Indiana has 35 boards that regulate 70 occupations through more than 200 permits that directly regulate the occupations of more than 460,000 Hoosiers. Fully one in seven Hoosier workers is in an occupation regulated by the state of Indiana. Recent research cited by the Regulated Occupation Evaluation Committee (ROEC) indicates that occupational regulation can create barriers to entering job fields and also raise prices for consumers.
The sheer number of licensed occupations has been growing for some time (see Chart 2). ROEC was created to review all existing licenses and issue reports and recommendations to Indiana lawmakers. We will restructure ROEC for the express purpose of reducing the number of occupational licenses. The restructured board will be renamed the Eliminate, Reduce And Streamline Employee Regulation Committee (ERASER Committee) and should utilize crowdsourcing to solicit input from the public on occupational licenses under review. Starting in 2013, the ERASER Committee also should be enlisted to perform “sunrise” review of legislation creating new occupational licenses. Unless the ERASER Committee, working with legislators and key stakeholders, can show that a new regulation has benefits greater than the costs, those new regulations should not be supported.
The moratorium will apply to all new regulations with certain exceptions including, but not limited to, federal mandates not subject to a waiver request, rules needed to reduce the cost and/or burden on job creation, and rules necessary to address emergency health or safety concerns. The moratorium would be imposed by executive order and lifted once OMB’s review of existing regulations is complete.
OMB will determine which regulations have a significant impact on the private sector and work with the agencies to thoroughly review those regulations while allowing for ample input from the regulated entities themselves. For all other regulations, OMB will utilize crowdsourcing for review. Crowdsourcing allows the general public, including those most impacted by regulations, to assess the impact and effectiveness of regulations. Crowdsourcing is a cost-effective way to review many regulations, and there is no greater source of expertise than those directly affected by the regulations themselves.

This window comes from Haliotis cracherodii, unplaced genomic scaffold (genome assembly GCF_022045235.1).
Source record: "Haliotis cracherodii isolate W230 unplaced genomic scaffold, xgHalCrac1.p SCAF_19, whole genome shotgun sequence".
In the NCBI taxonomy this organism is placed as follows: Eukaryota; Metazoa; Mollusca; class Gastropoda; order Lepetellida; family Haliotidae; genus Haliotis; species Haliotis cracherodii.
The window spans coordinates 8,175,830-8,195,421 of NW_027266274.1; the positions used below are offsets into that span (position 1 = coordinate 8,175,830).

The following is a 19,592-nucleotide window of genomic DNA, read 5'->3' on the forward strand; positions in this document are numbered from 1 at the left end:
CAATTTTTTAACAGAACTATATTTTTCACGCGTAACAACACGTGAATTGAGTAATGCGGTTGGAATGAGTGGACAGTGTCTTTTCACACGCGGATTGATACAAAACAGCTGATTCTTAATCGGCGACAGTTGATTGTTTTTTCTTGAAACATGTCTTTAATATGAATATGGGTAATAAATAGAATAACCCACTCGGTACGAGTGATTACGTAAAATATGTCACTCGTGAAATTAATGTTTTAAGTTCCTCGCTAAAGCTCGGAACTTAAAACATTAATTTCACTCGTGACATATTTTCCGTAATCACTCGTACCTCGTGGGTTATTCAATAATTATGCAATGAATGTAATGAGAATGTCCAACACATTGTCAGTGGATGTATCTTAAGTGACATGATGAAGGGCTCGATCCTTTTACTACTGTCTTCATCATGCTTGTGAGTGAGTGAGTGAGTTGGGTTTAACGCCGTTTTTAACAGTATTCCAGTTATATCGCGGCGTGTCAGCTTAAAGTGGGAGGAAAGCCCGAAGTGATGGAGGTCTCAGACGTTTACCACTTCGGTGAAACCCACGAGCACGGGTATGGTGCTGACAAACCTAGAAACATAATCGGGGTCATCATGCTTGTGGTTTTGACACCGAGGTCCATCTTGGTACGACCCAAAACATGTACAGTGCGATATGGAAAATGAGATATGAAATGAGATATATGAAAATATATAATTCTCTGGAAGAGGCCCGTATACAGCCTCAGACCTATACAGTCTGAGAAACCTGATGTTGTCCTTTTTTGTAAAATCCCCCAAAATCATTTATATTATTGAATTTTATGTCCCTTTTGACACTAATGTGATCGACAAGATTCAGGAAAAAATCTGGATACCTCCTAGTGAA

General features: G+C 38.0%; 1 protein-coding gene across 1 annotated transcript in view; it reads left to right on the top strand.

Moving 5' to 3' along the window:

The OMB also will be charged with two other tasks. First, the OMB will ensure that the fees Hoosiers pay to do business do not exceed the costs of the services provided. Second, the OMB will review existing agency metrics to ensure that agencies are being evaluated based on their customer service to businesses, including turnaround time for license and permit applications and/or certifications. Some agencies are currently utilizing such metrics while others are not.
The OMB is currently required to perform a cost-benefit analysis on each regulation proposed by a state agency. The OMB provides guidance on the development of the cost-benefit analysis and works with the agencies to develop them for each proposed regulation. The requirement for agencies to develop cost-benefit analyses for each proposed regulation should be supported and, if possible, enhanced.
ROEC is currently charged with the responsibility to evaluate professions regulated by the Indiana Professional Licensing Agency (IPLA) at least once every seven years. ROEC must make recommendations after its review, and said reports are due to the Governor and Legislative Services Agency on or before July 1 of each year. ROEC has already issued two reports. ROEC is comprised of seven members.